- 320 páginas
- ePUB (apto para móviles)
- Disponible en iOS y Android
Información del libro
An essential resource for understanding the complex history of Mexican Americans and racial classification in the United States Manifest Destinies tells the story of the original Mexican Americans—the people living in northern Mexico in 1846 during the onset of the Mexican American War. The war abruptly came to an end two years later, and 115,000 Mexicans became American citizens overnight. Yet their status as full-fledged Americans was tenuous at best. Due to a variety of legal and political maneuvers, Mexican Americans were largely confined to a second class status. How did this categorization occur, and what are the implications for modern Mexican Americans? Manifest Destinies fills a gap in American racial history by linking westward expansion to slavery and the Civil War. In so doing, Laura E Gómez demonstrates how white supremacy structured a racial hierarchy in which Mexican Americans were situated relative to Native Americans and African Americans alike. Steeped in conversations and debates surrounding the social construction of race, this book reveals how certain groups become racialized, and how racial categories can not only change instantly, but also the ways in which they change over time. This new edition is updated to reflect the most recent evidence regarding the ways in which Mexican Americans and other Latinos were racialized in both the twentieth and early twenty-first centuries. The book ultimately concludes that it is problematic to continue to speak in terms Hispanic “ethnicity” rather than consider Latinos qua Latinos alongside the United States’ other major racial groupings. A must read for anyone concerned with racial injustice and classification today. Listen to Laura Gómez's interviews on The Brian LehrerShow and Wisconsin Public Radio.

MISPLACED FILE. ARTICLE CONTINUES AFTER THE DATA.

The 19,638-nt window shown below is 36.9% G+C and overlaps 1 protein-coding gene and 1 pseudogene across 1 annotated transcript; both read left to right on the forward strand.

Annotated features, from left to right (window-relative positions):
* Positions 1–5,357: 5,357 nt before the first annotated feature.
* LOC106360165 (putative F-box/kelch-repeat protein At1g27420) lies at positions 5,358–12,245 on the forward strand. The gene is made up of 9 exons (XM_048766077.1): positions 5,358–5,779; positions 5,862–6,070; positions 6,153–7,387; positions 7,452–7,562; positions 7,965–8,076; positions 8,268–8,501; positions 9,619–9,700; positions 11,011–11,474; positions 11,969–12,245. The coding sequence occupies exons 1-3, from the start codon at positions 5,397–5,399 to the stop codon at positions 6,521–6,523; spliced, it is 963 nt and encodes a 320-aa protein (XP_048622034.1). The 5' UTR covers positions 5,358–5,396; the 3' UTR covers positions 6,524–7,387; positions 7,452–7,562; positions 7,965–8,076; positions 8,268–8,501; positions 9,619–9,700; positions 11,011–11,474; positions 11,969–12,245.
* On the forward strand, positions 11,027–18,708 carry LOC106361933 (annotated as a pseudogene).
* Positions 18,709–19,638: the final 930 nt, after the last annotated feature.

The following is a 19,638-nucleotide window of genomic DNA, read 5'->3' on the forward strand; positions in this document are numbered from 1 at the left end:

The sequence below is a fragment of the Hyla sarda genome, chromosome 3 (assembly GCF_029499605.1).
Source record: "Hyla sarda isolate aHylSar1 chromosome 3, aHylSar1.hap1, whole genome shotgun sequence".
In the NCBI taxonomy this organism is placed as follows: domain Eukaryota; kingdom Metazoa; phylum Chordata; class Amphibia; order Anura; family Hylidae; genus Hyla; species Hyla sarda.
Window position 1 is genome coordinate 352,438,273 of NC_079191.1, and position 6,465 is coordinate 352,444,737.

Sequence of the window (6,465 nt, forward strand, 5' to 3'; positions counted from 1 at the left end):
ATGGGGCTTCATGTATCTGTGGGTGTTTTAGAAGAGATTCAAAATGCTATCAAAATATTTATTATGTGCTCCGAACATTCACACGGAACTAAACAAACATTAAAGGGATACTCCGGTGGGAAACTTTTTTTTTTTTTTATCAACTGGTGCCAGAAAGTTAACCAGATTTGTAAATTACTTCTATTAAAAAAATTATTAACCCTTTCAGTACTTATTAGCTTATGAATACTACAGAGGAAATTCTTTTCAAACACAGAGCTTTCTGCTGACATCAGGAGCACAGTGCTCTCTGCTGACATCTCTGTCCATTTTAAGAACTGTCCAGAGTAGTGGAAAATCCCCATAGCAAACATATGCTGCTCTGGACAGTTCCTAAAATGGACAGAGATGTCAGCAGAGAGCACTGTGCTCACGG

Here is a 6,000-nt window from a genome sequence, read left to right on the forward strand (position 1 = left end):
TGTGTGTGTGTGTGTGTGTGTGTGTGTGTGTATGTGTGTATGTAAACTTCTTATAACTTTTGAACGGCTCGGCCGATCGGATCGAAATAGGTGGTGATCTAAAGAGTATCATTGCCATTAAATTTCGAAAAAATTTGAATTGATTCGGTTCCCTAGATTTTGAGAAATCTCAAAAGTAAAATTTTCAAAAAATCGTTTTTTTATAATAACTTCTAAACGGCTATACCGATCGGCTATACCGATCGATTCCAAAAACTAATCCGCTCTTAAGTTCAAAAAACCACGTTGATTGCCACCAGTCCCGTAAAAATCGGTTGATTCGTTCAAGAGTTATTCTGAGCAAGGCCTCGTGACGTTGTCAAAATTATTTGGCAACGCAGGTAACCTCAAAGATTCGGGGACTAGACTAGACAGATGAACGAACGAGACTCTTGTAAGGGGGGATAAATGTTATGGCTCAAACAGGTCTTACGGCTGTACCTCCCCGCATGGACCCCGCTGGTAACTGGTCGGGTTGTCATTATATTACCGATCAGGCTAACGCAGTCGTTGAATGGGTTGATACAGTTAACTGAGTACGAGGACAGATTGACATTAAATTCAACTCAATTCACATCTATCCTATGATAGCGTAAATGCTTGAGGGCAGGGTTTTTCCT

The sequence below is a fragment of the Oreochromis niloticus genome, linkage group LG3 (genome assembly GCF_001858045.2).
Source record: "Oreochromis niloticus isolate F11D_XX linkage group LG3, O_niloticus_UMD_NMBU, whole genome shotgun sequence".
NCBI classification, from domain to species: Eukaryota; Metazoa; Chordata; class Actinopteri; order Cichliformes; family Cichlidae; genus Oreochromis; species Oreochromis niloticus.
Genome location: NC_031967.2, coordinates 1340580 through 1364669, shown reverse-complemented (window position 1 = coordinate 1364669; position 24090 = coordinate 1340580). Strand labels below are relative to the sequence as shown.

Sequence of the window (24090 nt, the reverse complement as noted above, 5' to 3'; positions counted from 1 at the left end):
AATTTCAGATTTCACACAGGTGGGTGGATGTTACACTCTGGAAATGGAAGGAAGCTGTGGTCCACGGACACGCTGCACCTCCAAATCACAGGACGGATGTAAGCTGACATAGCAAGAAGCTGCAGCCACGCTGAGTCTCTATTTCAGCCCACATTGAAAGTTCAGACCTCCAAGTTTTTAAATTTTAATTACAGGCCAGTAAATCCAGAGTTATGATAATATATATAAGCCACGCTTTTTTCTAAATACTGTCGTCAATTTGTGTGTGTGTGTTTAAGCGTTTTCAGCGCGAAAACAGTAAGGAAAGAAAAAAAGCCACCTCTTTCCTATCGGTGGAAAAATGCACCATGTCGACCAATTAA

The U.S. Colonization of Northern Mexico and the Creation of Mexican Americans
Happily or not, minorities and majorities [in the American West] occupied a common ground. Conquest basically involved the drawing of lines on a map, the definition and allocation of ownership (personal, tribal, corporate, state, federal, and international), and the evolution of land from matter to property. The process had two stages: the initial drawing of the lines (which we have usually called the frontier stage) and the subsequent giving of meaning and power to those lines, which is still under way. Race relations parallel the distribution of property, the application of labor and capital to make the property productive, and the allocation of profit.7